In addition, should managers wish to spend on hedging, they would typically prefer to do so against historically more volatile currencies, such as the Turkish lira, Brazilian real and Argentinian peso, rather than against the world’s reserve currency of the US dollar.
Despite this, currency movements pose real risks for funds and investors alike. Gaining a broad understanding of what these risks are in the context of an individual allocation remains a key consideration before committing capital to a private equity allocation. This is particularly salient in the current environment given many of the world’s largest private equity and venture capital funds are US based and US dollar denominated.
But what does this mean in practice? In simple terms, an individual investing in a private equity fund housed in a different currency than their own will benefit in terms of foreign exchange if their home currency depreciates against that of the fund.
Let’s take the example of a Germany-based investor allocating in euros to a US dollar-denominated fund from a US private equity firm. Should the euro weaken against the dollar over the investment timeline, the investor stands to gain from a currency exchange perspective considering nothing else. This derives simply from the fact that in this scenario, dollars will be able to buy and return more euros to the investor during the distribution period than it would have been able to when the investor originally committed capital.
We can see the effect of currency movements on returns by looking further at the euro/dollar relationship. Hamilton Lane research in 2017 highlighted how returns on European private equity in local currency terms outgunned the same asset class in US dollar terms by some 480 basis points in the five preceding years. This trend was reversed, however in the mid 2000s during an environment of prolonged euro strengthening.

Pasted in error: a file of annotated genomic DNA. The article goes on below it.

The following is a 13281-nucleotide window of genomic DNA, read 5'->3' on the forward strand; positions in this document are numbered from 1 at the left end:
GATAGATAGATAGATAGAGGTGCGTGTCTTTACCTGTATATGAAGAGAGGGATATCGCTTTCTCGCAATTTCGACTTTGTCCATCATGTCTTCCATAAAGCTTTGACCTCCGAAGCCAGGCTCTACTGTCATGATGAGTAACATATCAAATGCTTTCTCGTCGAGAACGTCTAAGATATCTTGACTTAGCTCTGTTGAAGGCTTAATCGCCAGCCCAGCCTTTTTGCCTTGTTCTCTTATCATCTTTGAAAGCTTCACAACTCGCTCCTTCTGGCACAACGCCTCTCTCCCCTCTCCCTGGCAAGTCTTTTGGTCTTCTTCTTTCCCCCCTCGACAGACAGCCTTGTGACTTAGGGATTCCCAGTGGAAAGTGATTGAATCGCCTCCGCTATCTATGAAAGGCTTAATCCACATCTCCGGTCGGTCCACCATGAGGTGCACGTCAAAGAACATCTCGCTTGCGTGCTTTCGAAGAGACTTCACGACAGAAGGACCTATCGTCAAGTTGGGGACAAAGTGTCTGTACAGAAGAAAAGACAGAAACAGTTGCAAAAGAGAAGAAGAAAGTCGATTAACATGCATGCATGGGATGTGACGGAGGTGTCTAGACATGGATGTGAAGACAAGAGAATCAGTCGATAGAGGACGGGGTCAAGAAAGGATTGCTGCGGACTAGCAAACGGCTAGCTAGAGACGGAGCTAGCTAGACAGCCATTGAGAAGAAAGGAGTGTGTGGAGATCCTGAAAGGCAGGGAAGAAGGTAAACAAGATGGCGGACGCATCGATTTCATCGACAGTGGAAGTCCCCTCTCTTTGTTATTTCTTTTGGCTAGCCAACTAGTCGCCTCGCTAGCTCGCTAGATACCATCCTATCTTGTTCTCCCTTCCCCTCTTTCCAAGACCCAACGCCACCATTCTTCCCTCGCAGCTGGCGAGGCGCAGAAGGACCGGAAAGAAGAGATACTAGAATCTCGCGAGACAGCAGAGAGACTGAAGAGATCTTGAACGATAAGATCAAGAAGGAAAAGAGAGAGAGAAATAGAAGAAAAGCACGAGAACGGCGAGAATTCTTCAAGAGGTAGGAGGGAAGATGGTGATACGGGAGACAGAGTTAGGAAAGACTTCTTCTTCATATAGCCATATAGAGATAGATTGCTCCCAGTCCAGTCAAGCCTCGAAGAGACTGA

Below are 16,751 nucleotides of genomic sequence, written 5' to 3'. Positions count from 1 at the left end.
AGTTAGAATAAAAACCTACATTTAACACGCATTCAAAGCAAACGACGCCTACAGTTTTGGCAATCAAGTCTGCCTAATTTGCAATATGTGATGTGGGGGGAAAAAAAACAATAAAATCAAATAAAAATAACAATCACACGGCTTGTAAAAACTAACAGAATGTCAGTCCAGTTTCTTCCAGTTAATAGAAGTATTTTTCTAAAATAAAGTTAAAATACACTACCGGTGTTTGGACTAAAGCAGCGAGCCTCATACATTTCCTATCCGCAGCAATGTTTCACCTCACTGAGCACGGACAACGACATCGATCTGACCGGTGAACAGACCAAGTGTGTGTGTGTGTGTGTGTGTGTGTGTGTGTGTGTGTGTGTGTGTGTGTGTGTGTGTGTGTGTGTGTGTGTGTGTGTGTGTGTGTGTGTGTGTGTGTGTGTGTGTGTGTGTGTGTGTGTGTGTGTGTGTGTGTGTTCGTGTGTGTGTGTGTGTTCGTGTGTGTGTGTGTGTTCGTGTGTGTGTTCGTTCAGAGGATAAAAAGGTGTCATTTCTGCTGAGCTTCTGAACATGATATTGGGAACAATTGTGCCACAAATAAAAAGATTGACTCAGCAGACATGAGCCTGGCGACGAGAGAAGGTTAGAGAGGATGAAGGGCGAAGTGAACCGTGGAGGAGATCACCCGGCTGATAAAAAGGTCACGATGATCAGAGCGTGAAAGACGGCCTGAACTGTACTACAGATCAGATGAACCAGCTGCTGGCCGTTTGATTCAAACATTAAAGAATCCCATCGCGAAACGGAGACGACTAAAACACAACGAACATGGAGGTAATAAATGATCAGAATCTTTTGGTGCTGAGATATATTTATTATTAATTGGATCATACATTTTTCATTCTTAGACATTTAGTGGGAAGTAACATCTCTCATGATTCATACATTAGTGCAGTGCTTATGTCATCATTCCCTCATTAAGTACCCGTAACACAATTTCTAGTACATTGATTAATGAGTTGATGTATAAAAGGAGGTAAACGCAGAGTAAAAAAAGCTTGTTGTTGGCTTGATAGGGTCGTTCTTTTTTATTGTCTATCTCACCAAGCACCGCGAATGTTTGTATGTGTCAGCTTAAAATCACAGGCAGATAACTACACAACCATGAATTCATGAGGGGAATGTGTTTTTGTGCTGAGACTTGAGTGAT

Trying to ‘time’ investments based on currency movements in this way, however could see many miss out on private equity’s inherent value creation. Private equity has a history of outperformance relative to other asset classes, with one of its main benefits being its long-term investment horizon and ability to take short-term focus on current market conditions out of the equation. (See Why Invest in Private Equity for more detailed information.)
Leaving money on the sidelines due to short-term focus on things such as currency can also see investors missing out. A Charles Schwab study looking at hypothetical investors in the S&P 500, for example, found that even a theoretical investor with the worst possible market timing outperformed those who left investments in cash proxies.
Furthermore, private equity investors can still benefit from a degree of currency risk mitigation by taking advantage of the asset class’ staggered cashflow profile, as well as actively building a well-rounded portfolio:
The dollar’s recent downfall has understandably focused investor attention on how this could impact their portfolios, particularly in the current uncertain economic environment.
However, in a private equity context, focusing too much on short-term exchange rate fluctuations could lead investors to leave money on the sidelines. In turn, this may mean missing out on private equity’s inherent ability to spread out foreign exchange risk through its long-term cash flow profile and diversification over time.
The movements of the dollar or any other currency are important to consider when it comes to investing, private equity or otherwise. However, they should be considered alongside, and not instead of, the wider range of factors — such as the investment’s risks, opportunities and long-term horizon — so that decisions can be made in the proper context.
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* Past performance is no guarantee of future returns.